Posted by: Will Baude | Jul 12, 2005 5:54:09 PM

Will: Interesting that this has become a discussion about originalism (on which I am no expert) rather than same-sex marriage. But that's what you get in the blawgosphere.

One reason that I find originalism (in whatever manifestation) somewhat compelling is that it gives us a real benchmark--and thus some level of certainty, if we can get the original view right.

The philosophy is this: the people who drafted/passed/ratified/adopted/accepted the thing certainly knew what it meant, and the only democratically legitimate application of a statute (or constitutional provision) is to that which the drafters/adopters/etc meant for it be applied. Therefore, if we can figure out their understanding, we can figure out how it should apply. I'm not saying I agree with this view, and I am probably not stating it carefully enough, but this is the strongest argument for originalism that I can muster.

Let's say that the Framers/adoperts/you-get-the-picture of the 14th amendment understood that it did not outlaw anti-miscegenation statutes. (There's all kinds of ways to figure this out, of course.) The argument I've presented in favor of originalism suggests that we can't alter the statute to overturn those statutes today (absent certain circumstances that I do not believe are present here, but may be present in the case of Brown. Don't ask me to expand on that, because I won't be able to off the cuff.)

The alternative you propose is that the original understanding of the statute was that it made us skeptical of racial classifications generally, and we can expand on it from there to include anti-miscegenation statutes.

But that breaks down the whole argument in favor of originalism, in my opinion. In addition, it could easily bleed into an expansion into any other classification. Why isn't the "mid level" understanding of the amendment better understood as showing skepticism towards any statute that classifies people on the basis of something they didn't choose? That brings religion, gender, sexual orientation (put aside arguments about nature vs nurture on this one, please), religion, poverty (at least for children), and so forth. In other words, your version of originalism provides no more certainty than "living constitution" interpretation, and just turns it into a question of political agenda. That's fine, but it is anathema to the whole originalist enterprise. I think.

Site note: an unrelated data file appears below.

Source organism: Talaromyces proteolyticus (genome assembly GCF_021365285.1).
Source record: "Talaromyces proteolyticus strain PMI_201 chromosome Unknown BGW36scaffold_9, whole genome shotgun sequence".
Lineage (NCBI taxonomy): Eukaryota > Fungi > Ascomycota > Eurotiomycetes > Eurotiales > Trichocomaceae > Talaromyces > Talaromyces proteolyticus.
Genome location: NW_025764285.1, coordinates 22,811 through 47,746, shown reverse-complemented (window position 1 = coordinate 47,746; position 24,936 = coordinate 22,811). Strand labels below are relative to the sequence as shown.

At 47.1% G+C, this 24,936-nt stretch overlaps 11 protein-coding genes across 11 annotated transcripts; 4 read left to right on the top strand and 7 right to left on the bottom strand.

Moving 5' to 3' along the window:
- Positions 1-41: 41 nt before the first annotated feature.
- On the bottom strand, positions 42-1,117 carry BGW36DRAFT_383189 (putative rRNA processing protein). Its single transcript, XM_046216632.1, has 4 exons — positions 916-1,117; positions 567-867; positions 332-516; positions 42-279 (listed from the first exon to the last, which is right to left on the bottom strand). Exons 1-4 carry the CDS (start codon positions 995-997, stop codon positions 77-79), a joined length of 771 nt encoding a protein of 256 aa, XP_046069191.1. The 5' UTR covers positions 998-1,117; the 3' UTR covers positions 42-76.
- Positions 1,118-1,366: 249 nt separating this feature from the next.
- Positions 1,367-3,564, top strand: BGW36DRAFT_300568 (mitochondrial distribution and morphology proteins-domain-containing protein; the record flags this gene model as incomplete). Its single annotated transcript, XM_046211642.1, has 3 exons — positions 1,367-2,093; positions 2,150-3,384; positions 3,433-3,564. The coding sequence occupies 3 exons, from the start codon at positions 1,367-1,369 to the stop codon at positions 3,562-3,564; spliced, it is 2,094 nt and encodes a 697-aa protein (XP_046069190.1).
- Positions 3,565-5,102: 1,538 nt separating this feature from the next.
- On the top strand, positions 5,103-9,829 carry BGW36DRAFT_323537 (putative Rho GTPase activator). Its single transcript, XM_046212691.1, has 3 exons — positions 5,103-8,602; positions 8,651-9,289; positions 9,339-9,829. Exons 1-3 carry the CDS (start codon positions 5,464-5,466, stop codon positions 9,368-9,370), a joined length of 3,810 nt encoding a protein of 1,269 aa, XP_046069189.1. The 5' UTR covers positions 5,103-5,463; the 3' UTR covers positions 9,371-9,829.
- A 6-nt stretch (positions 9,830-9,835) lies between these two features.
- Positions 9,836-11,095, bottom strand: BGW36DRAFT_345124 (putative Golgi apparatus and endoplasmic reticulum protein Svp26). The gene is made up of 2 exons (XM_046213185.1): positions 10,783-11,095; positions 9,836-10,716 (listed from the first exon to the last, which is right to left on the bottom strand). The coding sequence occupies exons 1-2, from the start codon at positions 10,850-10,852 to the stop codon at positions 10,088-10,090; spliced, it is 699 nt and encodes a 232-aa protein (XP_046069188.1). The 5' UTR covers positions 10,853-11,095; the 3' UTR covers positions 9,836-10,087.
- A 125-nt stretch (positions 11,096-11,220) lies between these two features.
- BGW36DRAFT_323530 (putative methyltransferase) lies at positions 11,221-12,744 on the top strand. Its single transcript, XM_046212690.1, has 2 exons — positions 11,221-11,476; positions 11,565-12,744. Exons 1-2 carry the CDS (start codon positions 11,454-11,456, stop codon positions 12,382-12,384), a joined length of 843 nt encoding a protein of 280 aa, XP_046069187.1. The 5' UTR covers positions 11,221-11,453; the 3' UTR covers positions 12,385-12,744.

Posted by: Hillel Levin | Jul 12, 2005 5:42:28 PM

Hillel:

Not necessarily. Not withstanding Justice Scalia's dicta about levels of generality in Michael H, I take it one could be an originalist about interpreting constitutional provisions without believing that they way to do that is to conduct a statute-by-statute inquiry. This digs into the whole "original intent" v. "original understanding" v. "original public meaning" debate, but however that debate shakes out I think one could validly describe himself as an originalist if he thought that the clause ought to be interpreted at some medium level of generality that was publically understood to correlate to the meaning of the clause, without necessarily thinking that the general public understanding of every application of the clause would control.

(Whether this is the *right* method of Constitutional interpretation is a separate question, but this is certainly a coherent method. I suspect the result would be a skepticism of racial classifications, but maybe or maybe not for gender classifications-- I'm less sure here.)

Posted by: Will Baude | Jul 12, 2005 5:28:23 PM

"Now let me quickly translate that into a realist Equal Protection argument. Laws that prohibit same-sex marriage enforce gender norms. That's unconstitutional."

I don't understand why this is a realist argument.

Posted by: Eddie | Jul 12, 2005 4:28:39 PM

Will:

An originalist has to ask whether the people who passed the 14th amendment (either the framers or the population as a whole, depending on whether you are into original meaning or intent) intended/understood it to outlaw anti-miscegenation statutes. I don't know the answer to that question. But that is the operative question, not the more general "did they understand it to apply heightened scrutiny?" that you suggest.

Posted by: Hillel Levin | Jul 12, 2005 3:51:51 PM

(W)hat would an originalist do with Loving?

Occurs to me that an originalist might suggest that race deserves heightened scrutiny but gender deserves none. I haven't seen a lot of originalist scholarship on this of recent vintage, but is it taken for granted that the Brennan-Ginsburg Equal Protection Cases of the 1970s are rightly decided on originalist grounds?

Posted by: Will Baude | Jul 12, 2005 3:46:01 PM